Once European colonial powers gained control of the countries that are now developing, they created institutions – at a high cost paid by the conquered people – to defend their property rights. Almost by definition, the colonizers were smaller in number than the populations that inhabited the territories of the new colony. As such, the new political and economic institutions were disproportionately beneficial to this small elite. These conditions were maintained following independence for the colonies. The new governing elite was as small as the old colonial elite, and the cost to change to inclusive institutions was (and is) extremely high for the new elite (risk of losing power or property, for example). As can be seen, it is not necessary to postulate any type of special subjectivity or mentality (colonialized). It is enough to take into account that the (authoritarian) political institutions established by the colonial elite and the (extractive, profiteering) economic institutions complemented each other. These institutions allowed the group in power to not only benefit but also invest in maintaining the order (for example, by paying the army or creating export, mining or land-owning companies groups) (Acemoglu, Johnson and Robinson, 2001: 1376). The new elite of course found it reasonable – although not entirely rational – to maintain the existing institutions, with a few cosmetic changes, and expand State control to new aspects of the lives of their populations.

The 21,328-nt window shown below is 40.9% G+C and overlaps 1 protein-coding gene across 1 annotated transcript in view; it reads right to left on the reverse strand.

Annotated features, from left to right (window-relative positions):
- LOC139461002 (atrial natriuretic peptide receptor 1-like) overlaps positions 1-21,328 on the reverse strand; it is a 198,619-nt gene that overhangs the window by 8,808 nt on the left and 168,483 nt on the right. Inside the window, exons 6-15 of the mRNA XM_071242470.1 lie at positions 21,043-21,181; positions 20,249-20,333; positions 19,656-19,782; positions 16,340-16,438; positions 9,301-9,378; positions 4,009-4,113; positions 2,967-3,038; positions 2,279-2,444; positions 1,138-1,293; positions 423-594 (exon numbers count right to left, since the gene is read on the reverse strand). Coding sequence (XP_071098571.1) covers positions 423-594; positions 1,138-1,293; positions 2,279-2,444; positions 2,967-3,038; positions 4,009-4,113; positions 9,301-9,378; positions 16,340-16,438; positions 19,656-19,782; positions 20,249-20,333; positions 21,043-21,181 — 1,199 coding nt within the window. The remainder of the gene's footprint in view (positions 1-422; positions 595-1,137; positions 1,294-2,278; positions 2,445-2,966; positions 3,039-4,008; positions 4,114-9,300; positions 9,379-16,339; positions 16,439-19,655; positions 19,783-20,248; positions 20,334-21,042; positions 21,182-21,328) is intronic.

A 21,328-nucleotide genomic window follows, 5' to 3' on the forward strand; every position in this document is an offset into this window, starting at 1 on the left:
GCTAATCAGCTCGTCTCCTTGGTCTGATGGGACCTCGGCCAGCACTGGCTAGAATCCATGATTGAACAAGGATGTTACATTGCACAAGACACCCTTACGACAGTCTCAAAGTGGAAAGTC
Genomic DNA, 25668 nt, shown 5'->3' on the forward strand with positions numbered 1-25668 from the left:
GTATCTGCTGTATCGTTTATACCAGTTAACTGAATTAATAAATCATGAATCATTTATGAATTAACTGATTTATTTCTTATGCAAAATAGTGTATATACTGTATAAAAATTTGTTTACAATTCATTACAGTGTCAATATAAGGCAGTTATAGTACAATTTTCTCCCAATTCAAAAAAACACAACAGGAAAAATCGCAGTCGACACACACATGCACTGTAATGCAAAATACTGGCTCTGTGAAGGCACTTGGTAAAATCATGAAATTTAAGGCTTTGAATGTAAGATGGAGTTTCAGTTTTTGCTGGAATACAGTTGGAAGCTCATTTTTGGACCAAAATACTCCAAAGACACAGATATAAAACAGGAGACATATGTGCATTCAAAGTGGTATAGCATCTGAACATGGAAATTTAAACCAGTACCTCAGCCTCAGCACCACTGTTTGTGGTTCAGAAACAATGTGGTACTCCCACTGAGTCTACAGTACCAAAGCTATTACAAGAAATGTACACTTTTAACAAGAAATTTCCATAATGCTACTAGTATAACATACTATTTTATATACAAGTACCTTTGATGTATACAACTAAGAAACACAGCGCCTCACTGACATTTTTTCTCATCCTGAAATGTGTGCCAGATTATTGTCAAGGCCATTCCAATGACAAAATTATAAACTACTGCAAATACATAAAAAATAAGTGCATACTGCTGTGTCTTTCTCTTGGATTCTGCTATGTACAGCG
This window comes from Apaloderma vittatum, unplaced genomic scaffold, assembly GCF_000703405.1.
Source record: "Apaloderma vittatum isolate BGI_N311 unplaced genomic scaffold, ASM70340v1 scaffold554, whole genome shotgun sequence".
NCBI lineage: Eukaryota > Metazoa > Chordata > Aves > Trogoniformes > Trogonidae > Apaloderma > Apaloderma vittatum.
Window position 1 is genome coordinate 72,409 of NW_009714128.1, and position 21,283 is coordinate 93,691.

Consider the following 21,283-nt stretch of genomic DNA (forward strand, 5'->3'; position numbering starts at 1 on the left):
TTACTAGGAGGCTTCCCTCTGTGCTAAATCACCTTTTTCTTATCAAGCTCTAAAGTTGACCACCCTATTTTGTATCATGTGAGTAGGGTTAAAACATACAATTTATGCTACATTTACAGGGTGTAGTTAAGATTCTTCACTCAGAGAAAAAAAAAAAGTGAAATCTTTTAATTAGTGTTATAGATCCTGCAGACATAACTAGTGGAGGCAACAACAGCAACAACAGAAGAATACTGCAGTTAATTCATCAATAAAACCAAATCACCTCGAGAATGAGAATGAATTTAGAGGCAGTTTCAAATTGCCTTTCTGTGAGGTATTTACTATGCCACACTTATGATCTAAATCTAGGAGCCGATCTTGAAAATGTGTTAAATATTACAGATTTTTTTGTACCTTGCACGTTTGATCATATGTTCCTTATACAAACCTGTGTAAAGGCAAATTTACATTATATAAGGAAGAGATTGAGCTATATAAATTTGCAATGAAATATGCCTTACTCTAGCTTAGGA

Moreover, economic policy studies have described the mechanisms that gave rise to the different political/economic institutions that have continued into the period of post-independence. This has provided an explanation for the degree of difference found between currently developing countries. The pattern discovered is fairly simple: in places where the Europeans were threatened by tropical illnesses such as malaria or yellow fever, the colonization strategy was in part influenced by this factor. Europeans established extreme authoritarian States and imposed radically extractive economic institutions, such as in the “Congo Free State.” Once these institutions were established, revolutions for independence were unable to change the economic and political institutions, such as the Republic of Congo under Mobotu. A very different pattern came about in temperate climates and environmental conditions that were relatively more benign for Europeans, such as in Australia, the United States or Canada (Acemoglu, et al., 2001: 1395). A third variation that combines climatic factors with a relative abundance of labor describes the institutions created by the Spanish conquerors in the viceroyalties of New Spain and Peru.

To underline what can be gained from studying development by incorporating post-colonial critique, we can compare the above paragraphs with what López Castellano offers with regards to post-colonial arguments:

[In Africa] they speak of the “transplanted state” […] and the “neo-patrimonial” state […] a policy structure centered on sumptuary consumerism and the absolute disregard for productive investment. In Africa, more than just the state, there is also a simple bureaucratic structure of exploitation, incapable of providing low and order, contracts and infrastructure (López Castellano, 2012: 37).

Published in Mexico, 2012-2017 © D.R. Universidad Nacional Autónoma de México (UNAM).
PROBLEMAS DEL DESARROLLO. REVISTA LATINOAMERICANA DE ECONOMÍA, Volume 49, Number 193, April-June 2018 is a quarterly publication by the Universidad Nacional Autónoma de México, Ciudad Universitaria, Coyoacán, CP 04510, México, D.F. by Instituto de Investigaciones Económicas, Circuito Mario de la Cueva, Ciudad Universitaria, Coyoacán,